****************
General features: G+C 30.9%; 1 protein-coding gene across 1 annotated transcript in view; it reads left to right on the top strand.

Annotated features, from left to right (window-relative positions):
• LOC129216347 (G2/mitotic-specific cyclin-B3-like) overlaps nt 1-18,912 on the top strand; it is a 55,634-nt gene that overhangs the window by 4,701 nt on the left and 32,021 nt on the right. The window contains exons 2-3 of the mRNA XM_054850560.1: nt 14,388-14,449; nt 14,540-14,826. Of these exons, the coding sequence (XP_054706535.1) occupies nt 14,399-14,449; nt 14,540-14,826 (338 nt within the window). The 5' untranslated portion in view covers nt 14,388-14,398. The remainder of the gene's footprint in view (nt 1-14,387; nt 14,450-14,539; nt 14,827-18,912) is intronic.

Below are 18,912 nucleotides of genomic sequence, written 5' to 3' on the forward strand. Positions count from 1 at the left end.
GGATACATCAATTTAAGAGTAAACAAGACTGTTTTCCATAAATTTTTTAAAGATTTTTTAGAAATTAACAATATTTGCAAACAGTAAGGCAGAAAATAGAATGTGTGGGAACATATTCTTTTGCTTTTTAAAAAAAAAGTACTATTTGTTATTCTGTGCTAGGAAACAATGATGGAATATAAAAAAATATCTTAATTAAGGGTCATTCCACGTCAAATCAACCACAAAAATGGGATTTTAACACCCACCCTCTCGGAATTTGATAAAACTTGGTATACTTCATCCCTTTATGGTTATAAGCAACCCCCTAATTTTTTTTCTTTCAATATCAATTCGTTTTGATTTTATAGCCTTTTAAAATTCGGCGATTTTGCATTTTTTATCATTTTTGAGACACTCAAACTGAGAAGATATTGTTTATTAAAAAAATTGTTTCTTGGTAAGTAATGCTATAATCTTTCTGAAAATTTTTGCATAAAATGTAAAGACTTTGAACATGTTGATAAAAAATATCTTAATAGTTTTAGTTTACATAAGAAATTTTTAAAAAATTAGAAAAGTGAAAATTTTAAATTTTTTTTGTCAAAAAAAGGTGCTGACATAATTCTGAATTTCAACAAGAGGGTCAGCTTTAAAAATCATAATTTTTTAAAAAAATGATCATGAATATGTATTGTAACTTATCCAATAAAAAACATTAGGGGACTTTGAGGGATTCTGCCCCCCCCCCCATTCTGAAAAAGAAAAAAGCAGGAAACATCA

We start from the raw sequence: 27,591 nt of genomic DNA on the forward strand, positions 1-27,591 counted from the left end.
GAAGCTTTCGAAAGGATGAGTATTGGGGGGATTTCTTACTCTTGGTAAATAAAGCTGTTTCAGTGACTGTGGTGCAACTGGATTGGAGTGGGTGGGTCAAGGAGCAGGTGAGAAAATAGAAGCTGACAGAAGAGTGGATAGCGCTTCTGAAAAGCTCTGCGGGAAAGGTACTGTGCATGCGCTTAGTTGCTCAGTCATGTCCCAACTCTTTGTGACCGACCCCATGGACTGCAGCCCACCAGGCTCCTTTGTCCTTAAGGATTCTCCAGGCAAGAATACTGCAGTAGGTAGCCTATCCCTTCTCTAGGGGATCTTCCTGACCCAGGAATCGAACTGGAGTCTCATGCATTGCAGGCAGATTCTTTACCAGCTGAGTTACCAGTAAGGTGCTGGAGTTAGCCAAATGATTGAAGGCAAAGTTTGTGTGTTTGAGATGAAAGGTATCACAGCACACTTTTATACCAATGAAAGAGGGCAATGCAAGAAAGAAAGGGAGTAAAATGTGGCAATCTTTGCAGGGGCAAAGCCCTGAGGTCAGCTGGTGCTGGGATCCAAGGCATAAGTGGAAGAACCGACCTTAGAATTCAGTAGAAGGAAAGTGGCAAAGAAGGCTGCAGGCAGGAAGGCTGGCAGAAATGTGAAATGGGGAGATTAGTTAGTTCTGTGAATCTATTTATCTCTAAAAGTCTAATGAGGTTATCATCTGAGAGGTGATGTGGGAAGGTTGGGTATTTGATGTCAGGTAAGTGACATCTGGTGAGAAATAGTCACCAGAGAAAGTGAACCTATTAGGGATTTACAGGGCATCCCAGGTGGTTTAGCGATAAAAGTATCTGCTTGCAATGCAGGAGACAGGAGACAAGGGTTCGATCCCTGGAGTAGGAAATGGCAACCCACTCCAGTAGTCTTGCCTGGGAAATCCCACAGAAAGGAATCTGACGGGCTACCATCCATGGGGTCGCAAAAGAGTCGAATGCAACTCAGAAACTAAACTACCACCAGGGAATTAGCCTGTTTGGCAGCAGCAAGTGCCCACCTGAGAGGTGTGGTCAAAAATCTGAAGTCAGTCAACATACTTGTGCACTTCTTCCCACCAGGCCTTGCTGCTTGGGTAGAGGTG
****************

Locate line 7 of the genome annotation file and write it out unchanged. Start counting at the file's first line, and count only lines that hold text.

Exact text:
GAAGCTTTCGAAAGGATGAGTATTGGGGGGATTTCTTACTCTTGGTAAATAAAGCTGTTTCAGTGACTGTGGTGCAACTGGATTGGAGTGGGTGGGTCAAGGAGCAGGTGAGAAAATAGAAGCTGACAGAAGAGTGGATAGCGCTTCTGAAAAGCTCTGCGGGAAAGGTACTGTGCATGCGCTTAGTTGCTCAGTCATGTCCCAACTCTTTGTGACCGACCCCATGGACTGCAGCCCACCAGGCTCCTTTGTCCTTAAGGATTCTCCAGGCAAGAATACTGCAGTAGGTAGCCTATCCCTTCTCTAGGGGATCTTCCTGACCCAGGAATCGAACTGGAGTCTCATGCATTGCAGGCAGATTCTTTACCAGCTGAGTTACCAGTAAGGTGCTGGAGTTAGCCAAATGATTGAAGGCAAAGTTTGTGTGTTTGAGATGAAAGGTATCACAGCACACTTTTATACCAATGAAAGAGGGCAATGCAAGAAAGAAAGGGAGTAAAATGTGGCAATCTTTGCAGGGGCAAAGCCCTGAGGTCAGCTGGTGCTGGGATCCAAGGCATAAGTGGAAGAACCGACCTTAGAATTCAGTAGAAGGAAAGTGGCAAAGAAGGCTGCAGGCAGGAAGGCTGGCAGAAATGTGAAATGGGGAGATTAGTTAGTTCTGTGAATCTATTTATCTCTAAAAGTCTAATGAGGTTATCATCTGAGAGGTGATGTGGGAAGGTTGGGTATTTGATGTCAGGTAAGTGACATCTGGTGAGAAATAGTCACCAGAGAAAGTGAACCTATTAGGGATTTACAGGGCATCCCAGGTGGTTTAGCGATAAAAGTATCTGCTTGCAATGCAGGAGACAGGAGACAAGGGTTCGATCCCTGGAGTAGGAAATGGCAACCCACTCCAGTAGTCTTGCCTGGGAAATCCCACAGAAAGGAATCTGACGGGCTACCATCCATGGGGTCGCAAAAGAGTCGAATGCAACTCAGAAACTAAACTACCACCAGGGAATTAGCCTGTTTGGCAGCAGCAAGTGCCCACCTGAGAGGTGTGGTCAAAAATCTGAAGTCAGTCAACATACTTGTGCACTTCTTCCCACCAGGCCTTGCTGCTTGGGTAGAGGTG